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COMMENTS   9

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The SARS hyena will look everywhere for a R5 coin or maybe even a old tin in the garage full of 5 cents or 10 cents,

but

will not look in Dubai and Pakistan where billions of South African stolen money resides in know banks and is spent on the high life.

There is even a mansion that was not declared.

For REITS, dividends are taxed as income tax depending on the individuals marginal rate. My question is if my minor son has an EE account, would the tax declaration be under his name or mine? SARS determines REITS as income tax – I am just thinking that it would be more tax viable to have it under his name at a lower marginal rate.

Here is a good simple summary explanation courtesy of Allan Gray website:

“If you donate money to your children or transfer an investment to them, the income is taxed in your hands while your child is a minor. This also applies to income received by minor stepchildren and adopted children. It is not the donated amount itself that must be included in your income (e.g. the value of the unit trusts), but the income resulting from the donation (e.g. dividends and interest generated). If you later sell the unit trusts at a capital gain, this amount must also be included in your capital gains tax calculation.

In addition, you will be liable for donations tax at a rate of 20% of the donated amount which must be paid within three months of making the donation. There is an annual donations tax exemption of R100 000. This exemption is per person per year and not per donation.

To summarise – if you invest some of your own money in your minor children’s names you must include the income and capital gains from their investments in your own tax return.”

Great comment! (And you picked up on possible Donations Tax, that I wanted to add in for consideration, which you did already).

It all depends how big is the birthday present 😉

It usually goes like this:
SARS audits the child and question were he/she got (say e.g. R150K) from? (SARS assumes it could be undeclared salaried income).
The clever parent jumps in to helps the child to respond to SARS “It was not taxable income from salary, but a gift from my mother!!”

SARS asks: “Who is your mommy?” 🙂

Two weeks down the line “Mommy” receives an email notification from SARS which includes the words “Additional Assessment ITA34 has been issued…”

The next week a concerned mother phones her tax practitioner. With a box of tissues, a solution is offered…. 😉 Who said it was (all) a gift?

So what you’re saying Michael is that it is better to pay your child income or have the funds donated by your parent (under 100k exemption) so that they should register for tax although being a minor. Their marginal tax rate will be less in order to collect income from REITs(marginal tax rate charged), divs(no difference @ std 20%) and later cgt. Only thing to consider is if you want your kid rooted in RSA as a taxed individual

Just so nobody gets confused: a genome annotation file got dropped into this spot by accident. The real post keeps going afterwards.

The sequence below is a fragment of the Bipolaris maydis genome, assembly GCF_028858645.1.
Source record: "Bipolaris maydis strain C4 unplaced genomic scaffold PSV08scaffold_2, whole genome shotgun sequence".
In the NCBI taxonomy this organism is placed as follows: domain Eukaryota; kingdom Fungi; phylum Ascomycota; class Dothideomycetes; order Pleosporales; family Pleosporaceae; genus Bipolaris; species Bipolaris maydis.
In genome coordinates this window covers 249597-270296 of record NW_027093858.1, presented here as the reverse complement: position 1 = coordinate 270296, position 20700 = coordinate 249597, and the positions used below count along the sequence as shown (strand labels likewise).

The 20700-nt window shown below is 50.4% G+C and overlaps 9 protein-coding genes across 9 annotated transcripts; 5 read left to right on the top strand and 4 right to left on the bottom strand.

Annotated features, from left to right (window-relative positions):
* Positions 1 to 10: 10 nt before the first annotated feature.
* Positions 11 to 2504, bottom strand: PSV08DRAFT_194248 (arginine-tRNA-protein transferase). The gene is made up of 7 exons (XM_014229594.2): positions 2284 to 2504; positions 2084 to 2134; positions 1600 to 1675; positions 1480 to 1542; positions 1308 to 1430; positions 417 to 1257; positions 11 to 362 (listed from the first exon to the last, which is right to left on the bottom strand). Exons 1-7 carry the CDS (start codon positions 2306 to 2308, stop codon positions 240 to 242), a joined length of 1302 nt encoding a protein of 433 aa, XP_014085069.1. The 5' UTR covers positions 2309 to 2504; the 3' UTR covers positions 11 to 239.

I believe that the best tax efficient savings mechanism for children is currently the tax free savings account. It is exempt from tax (if you stick to the rules) and is independent from the parent(s) tax affairs. The parent (donator) just needs to be aware of the R100k donations tax exemption limit per year.

The only consideration here is that you use your child’s tax free savings lifetime benefit (R500k) which they may want to use later when they are taxpayers in their own right

Correct, however the R500k is likely to be revised over time and if you’re investing for a child when they’re very young, the benefit of compounding returns over a large amount of time becomes significant. The cap does not cover investment returns only the capital invested. I suppose essentially you need to decide what would benefit the child more, having an investment to start them off on independence or being able to use the benefit to save for later in life.

Excellent -summary, concise with added info, thanks, Devon Card.

Had started an investment in Unit trusts with Nedbank at a very early age for my Daughters -Uni education, which grew rather significantly over the years and helped when needed. Then after 2010 the balance reversed and has languished at lower returns – she is just keeping it in hope ( like we all are ) that some real returns will come back and then she can add to a home deposit -now we know she is still legally inside Tax req .

Also the added comments re donations tax appreciated, always thought it was R100K Per child – not per donator

End of comments.